Palumbo Academy student Zanayja had a relatively simple question. Why, the tenth grader wanted to know, could she easily buy four bags of chips at the corner store for $1, while one smoothie at the supermarket would cost her $4?
A group of Philadelphians from all over the city — including the owner of Honest Tom’s Taco Shop and the proprietor of Siddiq’s Water Ice — are coming together to try to solve that imbalance.
Planned for one of Philly’s many food deserts, a new storefront called the Rebel Market will employ local kids and provide a menu of nutritious snacks they actually like — and can actually afford. Think grab-and-go fruit slices, veggies sticks, parfaits and smoothies. Also Crumbles, the healthy breakfast cookie served throughout the Philadelphia School District.
There’s a direct connection: Crumbles are made by Rebel Ventures, the student-led social enterprise cofounded by Jarrett Stein.
For some time, Stein said, he’d been mulling the idea to take his successful youth-powered model to the retail sector. It wasn’t until he heard about the Full City Challenge that he decided to take action and make the connections needed to get the idea off the ground.
Boom! This is exactly the kind of innovative collaboration Billy Penn and the Economy League hoped to spark when we launched our social impact pitch competition at the end of last year — and it’s why the Rebel Market is one of our five finalists.
Thanks to many who helped spread the word about this opportunity to win $5,000 to pilot a project that uses Philly’s food boom to help make the city better , we received a fantastic 32 applications for the Challenge, which is supported by civic-minded sponsors including Philadelphia International Airport, Marketplace PHL and PIDC.
We pored over all the submissions — there are some really cool ideas percolating out there — and narrowed the field to 10 semifinalists. After a series of in-person interviews, we made some very tough choices to come up with our five finalist teams.
These innovators will participate in an all-day incubator workshop where a cohort of advisors and experts will help them refine these new ideas. They’ll then pitch the concepts to a food celeb judging panel at a public party on Feb. 19 at Green Soul. (RSVP here; it’ll be a fun night.)
Here’s a preview of the five Full City Challenge candidates.
Victory V Farms
What if the empty shells of warehouses in developing neighborhoods could be turned into buzzing activity centers that provide jobs and also grow fresh food?
That’s the promise of Victory V Farms. A spinoff of the environmental nonprofit First Light Project, the startup plans to build vertical farms in Philly’s underutilized industrial buildings. The plan calls for staff to be trained from the immediate community, and for the herbs and leafy greens to be sold to institutional customers, creating a self-sustaining social enterprise. During a pilot phase, all produce grown will be donated to local food banks.
Hospitality is a fast-growing sector in Philly, but it also has high turnover, and many restaurants are often left hurting for staff. At the same time, jobs in the industry have unpredictable schedules that can make professional learning next to impossible.
A group of restaurant veterans led by Baology Judy Ni have joined forces with school district alum Oscar Wang to form HospitalityTogether. Billed as a new alternative to traditional college, HT offers culinary training to students while they’re in school, and also offers classes designed to be accessible to restaurant employees. It aims to help small business owners solve their staffing issues and help food workers advance their careers.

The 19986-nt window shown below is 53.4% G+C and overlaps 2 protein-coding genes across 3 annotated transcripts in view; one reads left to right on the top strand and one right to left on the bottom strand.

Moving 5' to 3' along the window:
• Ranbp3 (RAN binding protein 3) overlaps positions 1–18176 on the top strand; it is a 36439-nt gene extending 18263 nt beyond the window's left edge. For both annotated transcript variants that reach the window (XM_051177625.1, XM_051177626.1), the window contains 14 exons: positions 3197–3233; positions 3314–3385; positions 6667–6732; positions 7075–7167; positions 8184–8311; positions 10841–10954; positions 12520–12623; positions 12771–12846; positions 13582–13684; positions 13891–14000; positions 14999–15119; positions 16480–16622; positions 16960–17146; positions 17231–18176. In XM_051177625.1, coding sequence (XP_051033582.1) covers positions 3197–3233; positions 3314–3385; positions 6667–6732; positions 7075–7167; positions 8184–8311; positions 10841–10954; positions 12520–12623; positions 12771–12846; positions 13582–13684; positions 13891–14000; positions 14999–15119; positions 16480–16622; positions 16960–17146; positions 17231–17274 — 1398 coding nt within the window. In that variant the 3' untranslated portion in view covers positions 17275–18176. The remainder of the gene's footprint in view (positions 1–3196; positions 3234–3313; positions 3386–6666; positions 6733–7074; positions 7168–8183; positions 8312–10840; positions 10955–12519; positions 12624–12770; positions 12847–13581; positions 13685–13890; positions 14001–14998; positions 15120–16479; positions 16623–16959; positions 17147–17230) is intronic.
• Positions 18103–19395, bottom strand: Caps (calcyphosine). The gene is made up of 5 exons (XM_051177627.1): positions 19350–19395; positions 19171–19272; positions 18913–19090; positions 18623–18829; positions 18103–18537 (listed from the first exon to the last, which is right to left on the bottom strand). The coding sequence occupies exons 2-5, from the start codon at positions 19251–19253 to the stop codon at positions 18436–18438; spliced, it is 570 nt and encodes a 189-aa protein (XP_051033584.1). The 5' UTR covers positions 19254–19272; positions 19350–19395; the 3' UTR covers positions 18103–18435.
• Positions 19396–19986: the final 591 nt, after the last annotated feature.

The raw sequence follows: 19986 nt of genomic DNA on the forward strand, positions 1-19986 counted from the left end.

Philly Food Rescue
On average, more than 1.3 million pounds of food goes to waste in Philly each month, while at the same time one in five people is hungry. There’s an obvious logistics problem here — and a new app aims to solve it.
Philly Food Rescue allows everyday Philadelphians to donate a few hours here or there, helping transport extra eats to the people who need them. The app was the brainchild of dietician Victoria Della Rocca, who soft-launched late last year. Already, she has partnerships in place with a handful of supermarkets and restaurants, and with the Philadelphia Housing Authority, which has accepted thousands of pounds of surplus food over the past few months.
Restaurants offer more entry-level positions than many other industries, but it’s hard to overstate how stressful those jobs can be. Along with relatively low wages, employees working in hospitality can have physically-demanding shifts with long hours, and are often not offered health insurance.
Cooks Who Care, a support network launched last year by chef Maria Campbell, wants to branch out to directly address the bodily and mental health of its constituency with a new program called CWC Wellness. By developing a tech platform that integrates into existing point-of-sale systems, the program looks to provide restaurant workers with discounts and support in the areas of fitness, stress relief, healthy eating and financial advice.
The Rebel Market
Why are healthy snacks so much more expensive than junk food at the corner store — if they’re sold there at all? Various solutions-oriented organizations have tried to fix this over the years, but a new collaboration might have what it takes to actually make it work.
The Rebel Market will tap into the creativity of the teenage entrepreneurs that run Rebel Ventures, combine it with the plant-based culinary expertise behind Honest Tom’s Taco Shop, string it together with the placemaking prowess that makes Siddiq’s Water Ice an anchor of its Cobbs Creek community, and wield it to create a retail storefront that successfully addresses this imbalance.